News from Cenacle Treatment Center

In the automatic stress response, the prevailing emotion which precipitates nearly one thousand four hundred instantaneous physiological changes is either anger (if it is perceived as one that should be avoided).Recent research indicates how these powerful emotions have medical significance, even if the biological mechanisms by which they have their effect are yet to be fully understood.
Patients at Stanford university medical school who had suffered a first heart attack all experienced a drop in the pumping efficiency of their hearts five to seven percentage points when asked to recount incidents that had made them angry. While recalling the upsetting incident, the patients said they were only about half as angry as they had been while it was happening. Yet this is a range that cardiologists regard as a sign of myocardial ischemia, a dangerous drop in blood flow in the heart itself.
A hostility test conducted on doctors while still at medical school showed that those with the highest hostility levels were seven times more likely than those with low levels to have died by the age of fifty. Being prone to anger is a stronger predictor of dying young than are risk factors as of smoking, high pressure and high cholesterol. Further findings show that in heart patients undergoing angiography, scores on a test of hostility correlate with and coronary artery disease.

Although it is not yet clear whether a hostile personality plays a causal role in the early development of coronary artery disease, anger is particularly lethal in those who already have heart disease. Separate long-term studies at Stanford and Yale found that heart attack survivors who had been rated as easily roused to anger were three times more likely to die of cardiac arrest than those who were more even-tempered. If they also had high cholesterol levels, the added risk from anger was five times higher.

A Harvard medical school study asked one thousand five hundred men and women who had suffered heart attacks to desire their emotional state in the hours before the attack.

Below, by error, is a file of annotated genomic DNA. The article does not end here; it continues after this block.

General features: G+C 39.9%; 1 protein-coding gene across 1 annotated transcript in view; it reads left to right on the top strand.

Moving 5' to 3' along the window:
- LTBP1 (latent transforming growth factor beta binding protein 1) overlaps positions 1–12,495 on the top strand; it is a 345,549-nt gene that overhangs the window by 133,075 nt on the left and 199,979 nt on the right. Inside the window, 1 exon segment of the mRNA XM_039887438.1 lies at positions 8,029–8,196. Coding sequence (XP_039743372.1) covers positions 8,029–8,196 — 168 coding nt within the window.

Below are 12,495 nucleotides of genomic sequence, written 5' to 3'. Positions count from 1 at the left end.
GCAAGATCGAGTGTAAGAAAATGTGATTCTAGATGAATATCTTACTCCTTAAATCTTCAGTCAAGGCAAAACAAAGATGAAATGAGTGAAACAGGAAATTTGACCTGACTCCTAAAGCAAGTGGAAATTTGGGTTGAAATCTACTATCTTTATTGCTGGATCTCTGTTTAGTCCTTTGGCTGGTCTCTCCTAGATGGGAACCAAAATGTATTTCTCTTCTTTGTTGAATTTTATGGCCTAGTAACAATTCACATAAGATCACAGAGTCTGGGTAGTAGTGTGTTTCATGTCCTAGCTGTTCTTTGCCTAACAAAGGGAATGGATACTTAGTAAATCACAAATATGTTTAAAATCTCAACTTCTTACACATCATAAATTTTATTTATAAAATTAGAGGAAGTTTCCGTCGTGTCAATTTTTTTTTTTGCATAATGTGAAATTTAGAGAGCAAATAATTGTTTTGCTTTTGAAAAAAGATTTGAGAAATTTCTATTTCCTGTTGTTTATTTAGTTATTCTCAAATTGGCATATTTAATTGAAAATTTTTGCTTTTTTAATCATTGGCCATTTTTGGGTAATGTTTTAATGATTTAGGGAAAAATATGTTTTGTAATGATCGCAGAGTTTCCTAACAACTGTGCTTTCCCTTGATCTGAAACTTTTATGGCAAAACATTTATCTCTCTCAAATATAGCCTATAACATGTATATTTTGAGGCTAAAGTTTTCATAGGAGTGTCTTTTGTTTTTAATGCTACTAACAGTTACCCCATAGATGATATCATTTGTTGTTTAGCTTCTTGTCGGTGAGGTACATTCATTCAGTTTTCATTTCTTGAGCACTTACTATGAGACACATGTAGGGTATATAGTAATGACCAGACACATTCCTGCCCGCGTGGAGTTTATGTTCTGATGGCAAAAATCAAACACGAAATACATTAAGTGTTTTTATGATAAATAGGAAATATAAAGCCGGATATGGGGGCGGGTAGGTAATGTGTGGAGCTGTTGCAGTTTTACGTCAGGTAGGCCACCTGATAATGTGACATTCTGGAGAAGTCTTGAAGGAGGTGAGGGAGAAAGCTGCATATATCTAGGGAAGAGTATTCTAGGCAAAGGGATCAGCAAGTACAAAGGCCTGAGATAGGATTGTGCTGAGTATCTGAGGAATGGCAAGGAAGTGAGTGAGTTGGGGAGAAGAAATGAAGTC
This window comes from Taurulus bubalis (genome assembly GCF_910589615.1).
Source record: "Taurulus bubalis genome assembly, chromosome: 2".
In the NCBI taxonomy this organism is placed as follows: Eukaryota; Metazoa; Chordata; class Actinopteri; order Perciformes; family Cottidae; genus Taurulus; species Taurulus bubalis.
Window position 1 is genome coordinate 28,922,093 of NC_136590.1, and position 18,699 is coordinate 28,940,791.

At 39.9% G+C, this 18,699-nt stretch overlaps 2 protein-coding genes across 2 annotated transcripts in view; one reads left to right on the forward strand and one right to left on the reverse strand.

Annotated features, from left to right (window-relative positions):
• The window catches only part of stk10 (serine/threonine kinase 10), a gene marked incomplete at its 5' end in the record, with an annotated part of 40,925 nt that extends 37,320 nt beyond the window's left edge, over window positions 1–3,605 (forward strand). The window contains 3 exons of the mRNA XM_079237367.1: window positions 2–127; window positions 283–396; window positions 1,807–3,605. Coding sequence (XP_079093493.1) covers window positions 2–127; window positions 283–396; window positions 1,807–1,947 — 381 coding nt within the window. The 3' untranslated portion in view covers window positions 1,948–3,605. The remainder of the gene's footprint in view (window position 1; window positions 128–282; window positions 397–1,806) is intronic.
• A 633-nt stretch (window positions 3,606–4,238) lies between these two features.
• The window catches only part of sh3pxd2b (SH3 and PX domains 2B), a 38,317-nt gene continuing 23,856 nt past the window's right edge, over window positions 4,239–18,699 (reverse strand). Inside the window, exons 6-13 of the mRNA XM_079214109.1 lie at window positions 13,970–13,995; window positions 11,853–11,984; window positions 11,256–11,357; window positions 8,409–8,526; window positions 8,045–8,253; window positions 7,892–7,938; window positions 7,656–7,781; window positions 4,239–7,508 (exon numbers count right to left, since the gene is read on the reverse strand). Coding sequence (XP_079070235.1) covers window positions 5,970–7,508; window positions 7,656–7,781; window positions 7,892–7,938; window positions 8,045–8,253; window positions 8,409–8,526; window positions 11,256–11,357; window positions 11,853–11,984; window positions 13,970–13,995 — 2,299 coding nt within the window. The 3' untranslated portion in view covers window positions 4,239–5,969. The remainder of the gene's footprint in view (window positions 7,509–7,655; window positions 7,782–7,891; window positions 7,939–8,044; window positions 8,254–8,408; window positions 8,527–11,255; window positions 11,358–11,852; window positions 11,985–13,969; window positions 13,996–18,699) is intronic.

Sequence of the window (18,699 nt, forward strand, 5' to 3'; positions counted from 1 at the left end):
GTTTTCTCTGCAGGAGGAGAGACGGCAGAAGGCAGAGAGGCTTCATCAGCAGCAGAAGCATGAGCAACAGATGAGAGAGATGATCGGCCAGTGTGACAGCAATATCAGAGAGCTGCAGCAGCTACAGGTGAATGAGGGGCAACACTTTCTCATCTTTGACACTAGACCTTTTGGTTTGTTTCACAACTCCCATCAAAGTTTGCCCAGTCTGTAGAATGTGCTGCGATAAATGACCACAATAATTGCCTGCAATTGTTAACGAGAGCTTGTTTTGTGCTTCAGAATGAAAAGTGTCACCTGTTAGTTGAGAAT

Being angry more than doubled the risk of cardiac arrest in people who already had heart disease; the heightened risk lasted for about two hours after the anger was aroused.
An English health authority has reported evidence that those M.I. patients experiencing the greatest levels of psychological distress have a risk of death five to six times higher than those who do not face these difficulties.

However, there is evidence that trying to suppress feelings of anger in the heart of the moment actually magnifies the body’s agitation and may raise blood pressure. On the other hand, the net effect of ventilating anger every time it is felt is simply to reinforce it as the likely response to any annoying situation. Radford Williams resolves this paradox by concluding that whether anger is expressed or not is less important than whether it is chronic.
But chronic anger need not be a death sentence. At Stanford, cognitive anger control training resulted in a second heart attack ate forty four percent lower than for those who had not tried to change their hostility. A programme designed by Williams has had similar beneficial results. Hypnotherapist and practitioners in Nero-Linguistic Programming (NLP) can also modify habits that are ingrained in the subconscious mind.
Such therapists have long known that repeated rehearsal by visualization while in trance produces new behavioural patterns. Now PNI is providing a scientific rationale for their hitherto mainly empirical experience.
(Review complied by Adam Michael Sanders)

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